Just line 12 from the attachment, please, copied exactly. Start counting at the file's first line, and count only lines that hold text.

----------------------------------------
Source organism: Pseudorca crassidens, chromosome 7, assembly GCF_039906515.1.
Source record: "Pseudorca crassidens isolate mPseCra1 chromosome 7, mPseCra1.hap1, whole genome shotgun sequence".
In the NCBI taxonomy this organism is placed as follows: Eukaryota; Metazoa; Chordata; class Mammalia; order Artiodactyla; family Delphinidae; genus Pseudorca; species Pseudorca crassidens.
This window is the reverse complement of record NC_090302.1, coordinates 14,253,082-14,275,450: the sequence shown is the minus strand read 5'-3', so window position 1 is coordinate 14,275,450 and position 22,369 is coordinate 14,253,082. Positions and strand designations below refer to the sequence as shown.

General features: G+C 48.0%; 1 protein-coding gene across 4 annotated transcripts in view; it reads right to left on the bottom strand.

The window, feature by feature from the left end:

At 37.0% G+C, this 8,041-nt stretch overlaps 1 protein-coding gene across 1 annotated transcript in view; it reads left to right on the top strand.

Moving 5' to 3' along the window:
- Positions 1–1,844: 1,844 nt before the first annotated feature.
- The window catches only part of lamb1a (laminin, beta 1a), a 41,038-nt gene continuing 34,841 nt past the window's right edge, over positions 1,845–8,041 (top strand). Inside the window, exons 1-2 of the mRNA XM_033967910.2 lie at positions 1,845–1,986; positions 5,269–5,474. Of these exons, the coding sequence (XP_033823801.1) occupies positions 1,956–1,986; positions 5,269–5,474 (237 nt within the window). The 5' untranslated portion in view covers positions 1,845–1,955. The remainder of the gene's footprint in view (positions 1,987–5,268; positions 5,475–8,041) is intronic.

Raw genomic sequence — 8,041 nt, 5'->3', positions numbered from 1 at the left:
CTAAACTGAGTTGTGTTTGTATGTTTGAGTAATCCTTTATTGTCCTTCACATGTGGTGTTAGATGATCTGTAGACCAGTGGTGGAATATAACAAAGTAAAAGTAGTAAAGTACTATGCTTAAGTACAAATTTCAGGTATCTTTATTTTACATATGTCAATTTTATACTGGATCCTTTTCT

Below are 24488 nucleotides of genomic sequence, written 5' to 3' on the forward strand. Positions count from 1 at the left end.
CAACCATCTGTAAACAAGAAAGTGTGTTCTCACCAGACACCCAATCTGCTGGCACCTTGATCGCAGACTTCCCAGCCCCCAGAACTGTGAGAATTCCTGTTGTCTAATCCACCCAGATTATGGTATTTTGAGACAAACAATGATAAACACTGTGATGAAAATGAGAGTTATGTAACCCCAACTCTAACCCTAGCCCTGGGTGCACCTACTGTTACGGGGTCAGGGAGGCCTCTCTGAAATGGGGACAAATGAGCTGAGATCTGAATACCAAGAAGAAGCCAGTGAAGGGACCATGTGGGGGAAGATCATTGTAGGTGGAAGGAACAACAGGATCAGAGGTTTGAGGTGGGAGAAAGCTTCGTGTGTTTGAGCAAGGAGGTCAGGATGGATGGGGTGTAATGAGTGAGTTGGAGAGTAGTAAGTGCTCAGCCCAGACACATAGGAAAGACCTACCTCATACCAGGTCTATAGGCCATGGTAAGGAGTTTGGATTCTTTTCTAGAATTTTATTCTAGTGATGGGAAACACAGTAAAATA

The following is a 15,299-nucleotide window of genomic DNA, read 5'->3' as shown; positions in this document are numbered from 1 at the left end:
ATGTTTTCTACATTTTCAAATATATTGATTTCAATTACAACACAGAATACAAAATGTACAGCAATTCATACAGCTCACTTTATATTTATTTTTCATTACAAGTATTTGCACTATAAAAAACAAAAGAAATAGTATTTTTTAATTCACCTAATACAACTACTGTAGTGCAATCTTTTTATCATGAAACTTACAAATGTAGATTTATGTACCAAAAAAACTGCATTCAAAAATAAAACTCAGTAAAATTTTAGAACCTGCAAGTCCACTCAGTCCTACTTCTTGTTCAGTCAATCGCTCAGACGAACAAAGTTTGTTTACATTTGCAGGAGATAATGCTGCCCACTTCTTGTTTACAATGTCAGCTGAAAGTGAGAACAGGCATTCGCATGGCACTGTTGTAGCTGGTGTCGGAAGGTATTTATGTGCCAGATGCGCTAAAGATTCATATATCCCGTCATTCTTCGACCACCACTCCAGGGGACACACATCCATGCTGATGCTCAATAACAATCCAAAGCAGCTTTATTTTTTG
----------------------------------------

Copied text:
CTAAACTGAGTTGTGTTTGTATGTTTGAGTAATCCTTTATTGTCCTTCACATGTGGTGTTAGATGATCTGTAGACCAGTGGTGGAATATAACAAAGTAAAAGTAGTAAAGTACTATGCTTAAGTACAAATTTCAGGTATCTTTATTTTACATATGTCAATTTTATACTGGATCCTTTTCT